Employee Tip - Helping Members Take the Next Step
Before helping others with the things they want to do in life, we often need to first look at ourselves. One part of Mainstream Living’s mission is “fulfilling dreams”, and although this statement is short, it can be one of the most challenging aspects of our line of work. Before helping a member work towards fulfilling a dream, it is important to think about our own dreams, and the path we have taken in pursuit of them. Talk to any honest person, and they will tell you that as they’ve aged, some of their dreams have undergone slight revisions or even drastic changes. In serious pursuit of something big, new, or exciting, there will always be change and compromise. But this change rarely comes without numerous attempts and failures, struggles, and disappointment. However, anyone who feels like they have reached a dream will usually tell you it was worth it.
When we understand our own experience, it can provide some clarity in how to support others in pursuing their dreams. Each of the individuals we serve has dreams, even those with severe and profound disabilities, or severe mental health concerns. Some members are highly vocal about their dreams, while others may be reluctant, or even ashamed to admit their dreams. Regardless of where person is in the process of knowing and realizing their dreams, it is almost always our role as services providers to encourage members to try. Though it may be impractical or unrealistic, it is important that people are given an opportunity. Think about how it would feel if a person in a supportive role told you that your dream was too difficult or unrealistic. Most would feel very discouraged. Now think about this, coupled with all of the pressures facing someone with a disability, who has likely faced this mentality in most arenas of life at some point or another. A dream may be unrealistic, but instead of pointing out the impracticalities, staff can take action in a more productive way.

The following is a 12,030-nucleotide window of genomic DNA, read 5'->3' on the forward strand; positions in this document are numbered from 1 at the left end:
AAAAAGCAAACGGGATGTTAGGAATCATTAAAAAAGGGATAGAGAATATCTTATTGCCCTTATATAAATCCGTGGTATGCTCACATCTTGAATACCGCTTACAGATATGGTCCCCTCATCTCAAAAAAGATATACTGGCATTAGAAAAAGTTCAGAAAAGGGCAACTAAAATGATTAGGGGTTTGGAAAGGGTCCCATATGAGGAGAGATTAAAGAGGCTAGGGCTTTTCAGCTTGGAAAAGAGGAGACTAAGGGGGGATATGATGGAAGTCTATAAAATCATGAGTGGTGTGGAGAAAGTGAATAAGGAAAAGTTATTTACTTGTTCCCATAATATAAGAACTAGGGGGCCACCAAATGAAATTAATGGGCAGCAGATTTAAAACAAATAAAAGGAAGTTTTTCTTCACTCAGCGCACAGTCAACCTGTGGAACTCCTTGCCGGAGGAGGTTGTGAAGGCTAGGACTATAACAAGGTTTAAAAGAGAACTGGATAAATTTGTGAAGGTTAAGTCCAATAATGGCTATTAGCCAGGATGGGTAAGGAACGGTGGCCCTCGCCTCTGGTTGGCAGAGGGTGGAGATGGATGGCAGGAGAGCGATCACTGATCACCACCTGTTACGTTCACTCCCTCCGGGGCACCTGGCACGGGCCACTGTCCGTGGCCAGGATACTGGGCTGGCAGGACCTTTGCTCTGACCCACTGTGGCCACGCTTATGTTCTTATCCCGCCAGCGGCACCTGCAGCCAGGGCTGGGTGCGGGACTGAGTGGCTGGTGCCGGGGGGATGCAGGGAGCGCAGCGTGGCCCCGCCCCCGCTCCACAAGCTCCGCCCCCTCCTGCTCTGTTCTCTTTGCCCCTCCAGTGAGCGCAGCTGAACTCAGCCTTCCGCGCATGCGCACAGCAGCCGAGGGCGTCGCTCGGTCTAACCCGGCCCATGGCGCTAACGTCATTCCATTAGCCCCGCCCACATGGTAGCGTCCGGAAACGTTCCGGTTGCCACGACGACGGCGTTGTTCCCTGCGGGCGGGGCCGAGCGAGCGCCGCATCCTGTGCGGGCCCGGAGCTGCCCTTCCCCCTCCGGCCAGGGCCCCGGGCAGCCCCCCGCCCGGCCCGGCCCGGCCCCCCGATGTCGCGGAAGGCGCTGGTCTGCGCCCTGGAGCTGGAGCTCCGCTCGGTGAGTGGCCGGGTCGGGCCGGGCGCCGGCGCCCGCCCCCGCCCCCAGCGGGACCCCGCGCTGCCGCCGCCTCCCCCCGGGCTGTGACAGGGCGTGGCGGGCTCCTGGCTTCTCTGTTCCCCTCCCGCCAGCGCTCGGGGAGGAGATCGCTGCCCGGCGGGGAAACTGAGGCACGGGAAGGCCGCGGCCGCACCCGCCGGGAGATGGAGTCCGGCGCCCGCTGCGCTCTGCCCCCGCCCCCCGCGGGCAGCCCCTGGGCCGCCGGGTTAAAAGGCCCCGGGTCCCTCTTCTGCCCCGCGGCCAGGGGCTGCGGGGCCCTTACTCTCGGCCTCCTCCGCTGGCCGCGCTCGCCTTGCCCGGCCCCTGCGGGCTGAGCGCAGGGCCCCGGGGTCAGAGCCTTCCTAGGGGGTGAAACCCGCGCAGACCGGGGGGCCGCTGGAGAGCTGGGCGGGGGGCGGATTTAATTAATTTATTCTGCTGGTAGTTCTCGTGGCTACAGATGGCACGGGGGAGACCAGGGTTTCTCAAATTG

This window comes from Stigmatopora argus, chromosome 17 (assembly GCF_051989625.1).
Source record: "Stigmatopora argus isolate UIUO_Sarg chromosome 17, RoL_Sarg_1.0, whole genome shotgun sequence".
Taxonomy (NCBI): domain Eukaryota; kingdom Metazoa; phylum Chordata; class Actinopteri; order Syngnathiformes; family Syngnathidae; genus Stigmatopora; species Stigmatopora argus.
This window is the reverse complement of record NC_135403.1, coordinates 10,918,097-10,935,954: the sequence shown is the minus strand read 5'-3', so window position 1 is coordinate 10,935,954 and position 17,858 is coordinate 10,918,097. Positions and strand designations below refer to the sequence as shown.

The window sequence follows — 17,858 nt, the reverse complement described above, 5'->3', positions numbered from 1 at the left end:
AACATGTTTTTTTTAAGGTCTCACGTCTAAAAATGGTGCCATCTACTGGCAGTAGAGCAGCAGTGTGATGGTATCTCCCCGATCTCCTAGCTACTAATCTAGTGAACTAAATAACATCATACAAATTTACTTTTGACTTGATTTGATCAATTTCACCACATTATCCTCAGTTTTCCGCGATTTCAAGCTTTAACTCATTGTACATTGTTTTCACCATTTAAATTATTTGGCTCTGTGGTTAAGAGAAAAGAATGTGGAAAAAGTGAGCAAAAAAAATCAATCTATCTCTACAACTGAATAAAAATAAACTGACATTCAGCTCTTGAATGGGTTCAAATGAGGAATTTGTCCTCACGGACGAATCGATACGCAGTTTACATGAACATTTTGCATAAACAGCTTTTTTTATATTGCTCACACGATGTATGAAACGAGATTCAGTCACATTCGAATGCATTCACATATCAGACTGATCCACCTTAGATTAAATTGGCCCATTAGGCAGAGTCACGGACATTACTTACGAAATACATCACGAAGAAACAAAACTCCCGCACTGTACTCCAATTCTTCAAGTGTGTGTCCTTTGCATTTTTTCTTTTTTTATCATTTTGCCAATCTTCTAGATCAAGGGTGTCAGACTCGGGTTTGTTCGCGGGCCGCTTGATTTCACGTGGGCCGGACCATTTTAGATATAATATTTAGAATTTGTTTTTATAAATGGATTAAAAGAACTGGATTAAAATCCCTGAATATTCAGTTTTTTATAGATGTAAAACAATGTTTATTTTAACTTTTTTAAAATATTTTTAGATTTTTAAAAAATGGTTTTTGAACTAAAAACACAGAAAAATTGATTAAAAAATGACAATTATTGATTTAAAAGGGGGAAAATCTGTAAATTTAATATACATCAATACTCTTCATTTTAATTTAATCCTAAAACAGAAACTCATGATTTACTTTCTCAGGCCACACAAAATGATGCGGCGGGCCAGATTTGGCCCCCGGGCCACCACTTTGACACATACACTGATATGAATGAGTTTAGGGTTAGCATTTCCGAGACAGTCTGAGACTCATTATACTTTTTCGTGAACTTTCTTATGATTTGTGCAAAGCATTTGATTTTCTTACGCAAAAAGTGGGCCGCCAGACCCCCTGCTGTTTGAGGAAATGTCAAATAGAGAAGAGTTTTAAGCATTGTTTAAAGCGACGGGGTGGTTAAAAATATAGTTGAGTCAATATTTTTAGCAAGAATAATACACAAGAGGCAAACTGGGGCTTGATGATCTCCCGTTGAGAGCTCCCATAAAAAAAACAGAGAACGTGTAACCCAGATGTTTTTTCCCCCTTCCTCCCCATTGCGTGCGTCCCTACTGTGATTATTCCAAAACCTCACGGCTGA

Our role is to help members take the next step. For example, somebody receiving 24-hour supervision may have a dream of someday living on their own without staff. You may think this will be not possible, but rather than saying this, help the member take the next step. Discuss what they might do that would potentially lead to more independence, and help the member learn how to do laundry, keep a clean living environment, or cook independently. Most people, staff included, are often surprised at everything members can do if only encouraged to take that next step.
It may be that attempting this next step, however, proves what you thought- that the goal was unrealistic. There are two things to keep in mind here: the first is that it is not time to reevaluate goals until the member is ready. Just because you may recognize something is a failure doesn’t mean that the member has come to this realization. Encourage the member to continue taking the next step as many times as is necessary. Again, you may be surprised at what one is able to accomplish with persistence. If the member, however, needs to reassess the goal, be supportive while making it more practical. Maybe the member could pursue having a few hours of alone time in the community, or try to achieve independence on specific tasks. When this reassessment takes place, you can continue to help the member take next steps, reassess, and see what dreams lie ahead.